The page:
GM crate engines can usually be ordered through your local GM dealership. You might see online retailers like JEGS or Crate Engine Depot offer these engines, but they’re almost always asking the same price as Chevrolet themselves. We’ve found the Gandrud Auto Group’s GM Performance Motor website is the best resource around. Please note, we are not responsible for large amounts of hours lost while browsing crate engines.
The Kia Sedona can stand toe-to-toe with any of the used minivans on the market. The current models are powered by a 3.3L V6 paired to a smooth shifting six-speed automatic gearbox. The engine has an output of 276 hp and 248 lb-ft of torque. Most owners describe the engine’s acceleration as quick and its response as immediate. The Sedona outshines its competitors by offering a lower price point and more options for every dollar spent.
It’s worth mentioning the base LS9 crate engine costs $17,322, but GM makes the best controller kit ($1601.27), and the LS9 requires external oil and coolant tanks. You won’t get too far without those, bringing the operational total to the eye-watering figure you see above.
That’s right, in the GM Performance Catalog of crate engines an 8-liter V8 is considered “small”. With max revs set at just 4500rpm, the Vortec 488 is a mill designed not to power the car you’re racing, but the truck you’re hauling it with. With 375 horsepower and 475 lb-feet of torque on tap at only 3200rpm, the 488 can tow that high-dollar enclosed trailer without breaking a sweat. Or it could pull your boat, your cattle, your neighbor’s house, or the grandstands at your local dragstrip. You get the idea.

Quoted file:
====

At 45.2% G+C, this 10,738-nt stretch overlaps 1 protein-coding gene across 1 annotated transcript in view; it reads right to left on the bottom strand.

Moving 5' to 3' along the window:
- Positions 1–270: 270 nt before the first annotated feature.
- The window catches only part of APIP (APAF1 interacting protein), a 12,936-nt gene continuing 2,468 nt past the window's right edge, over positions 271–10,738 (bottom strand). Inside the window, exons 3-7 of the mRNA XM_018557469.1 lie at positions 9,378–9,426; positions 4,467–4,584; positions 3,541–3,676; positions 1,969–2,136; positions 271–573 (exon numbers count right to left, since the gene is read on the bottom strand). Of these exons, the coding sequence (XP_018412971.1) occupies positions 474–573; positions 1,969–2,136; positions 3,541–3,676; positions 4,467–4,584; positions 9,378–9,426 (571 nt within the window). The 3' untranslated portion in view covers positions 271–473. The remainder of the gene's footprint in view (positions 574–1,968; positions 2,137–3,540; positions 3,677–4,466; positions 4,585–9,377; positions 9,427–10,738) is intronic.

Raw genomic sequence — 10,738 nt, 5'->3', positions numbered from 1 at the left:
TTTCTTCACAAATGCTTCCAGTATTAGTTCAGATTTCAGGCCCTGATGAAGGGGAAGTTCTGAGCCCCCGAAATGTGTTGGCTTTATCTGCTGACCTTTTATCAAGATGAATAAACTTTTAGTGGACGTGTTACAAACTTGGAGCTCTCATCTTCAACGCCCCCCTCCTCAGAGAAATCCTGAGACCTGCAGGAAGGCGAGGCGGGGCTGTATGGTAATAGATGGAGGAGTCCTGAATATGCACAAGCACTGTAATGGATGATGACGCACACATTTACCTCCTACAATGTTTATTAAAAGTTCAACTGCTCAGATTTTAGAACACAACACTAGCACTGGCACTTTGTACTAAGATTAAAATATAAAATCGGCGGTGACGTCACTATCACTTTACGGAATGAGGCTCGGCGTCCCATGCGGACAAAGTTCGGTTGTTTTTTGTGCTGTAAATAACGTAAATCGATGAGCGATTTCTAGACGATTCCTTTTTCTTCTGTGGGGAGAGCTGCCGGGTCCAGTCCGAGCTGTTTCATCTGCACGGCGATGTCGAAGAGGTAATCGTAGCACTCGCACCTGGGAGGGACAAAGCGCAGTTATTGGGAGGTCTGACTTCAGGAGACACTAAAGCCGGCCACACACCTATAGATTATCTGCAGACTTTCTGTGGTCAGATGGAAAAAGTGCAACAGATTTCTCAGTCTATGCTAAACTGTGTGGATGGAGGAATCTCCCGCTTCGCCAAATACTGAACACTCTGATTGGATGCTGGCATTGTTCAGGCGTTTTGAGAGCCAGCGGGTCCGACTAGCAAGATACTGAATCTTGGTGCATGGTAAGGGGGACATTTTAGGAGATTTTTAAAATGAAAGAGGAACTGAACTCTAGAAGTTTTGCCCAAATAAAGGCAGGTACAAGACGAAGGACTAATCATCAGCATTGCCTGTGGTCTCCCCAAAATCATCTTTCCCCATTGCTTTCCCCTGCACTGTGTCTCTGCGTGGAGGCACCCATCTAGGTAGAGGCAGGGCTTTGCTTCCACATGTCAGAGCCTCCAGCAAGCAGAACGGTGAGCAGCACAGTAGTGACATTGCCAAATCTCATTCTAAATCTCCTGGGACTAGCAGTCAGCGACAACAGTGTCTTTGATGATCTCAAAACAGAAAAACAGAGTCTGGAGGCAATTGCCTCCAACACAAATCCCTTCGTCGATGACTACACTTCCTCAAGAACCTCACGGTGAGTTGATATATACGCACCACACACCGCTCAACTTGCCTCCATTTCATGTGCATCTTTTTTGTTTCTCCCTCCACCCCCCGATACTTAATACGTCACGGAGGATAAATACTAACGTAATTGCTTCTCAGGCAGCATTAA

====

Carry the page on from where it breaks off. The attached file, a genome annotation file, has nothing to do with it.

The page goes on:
Our list of cool old Ford trucks would certainly not be complete without the Ford Lightning. This performance truck was launched as a response to the Chevy 454 SS and it was not only a looker but cranked out some power as well.
The Routan was designed to offer a firmer suspension for a more fun driving experience. Another fail. When compared to Kia and Honda used minivans, the firmer suspension makes for a clumsier experience all around. These shortcomings put a lot of pressure on the powertrain to offer a glimmer of hope for this used minivan. Nope, nope, nope.
In 1969, when muscle cars were king, Chevrolet built a handful of Camaros and Chevelles specifically for drag racing in the NHRA Stock Eliminator class. Designated COPO, or Central Office Production Order, these specialty machines weren’t marketed to the general public.
This isn’t the 350 that your neighbor pulled out of a C10 truck and slapped a hot cam into. No, this is a 110-octane-only race crate engine built exclusively to win races at the local 1320. GM advises that the LSX454R comes with no warranty and is “not for road use”.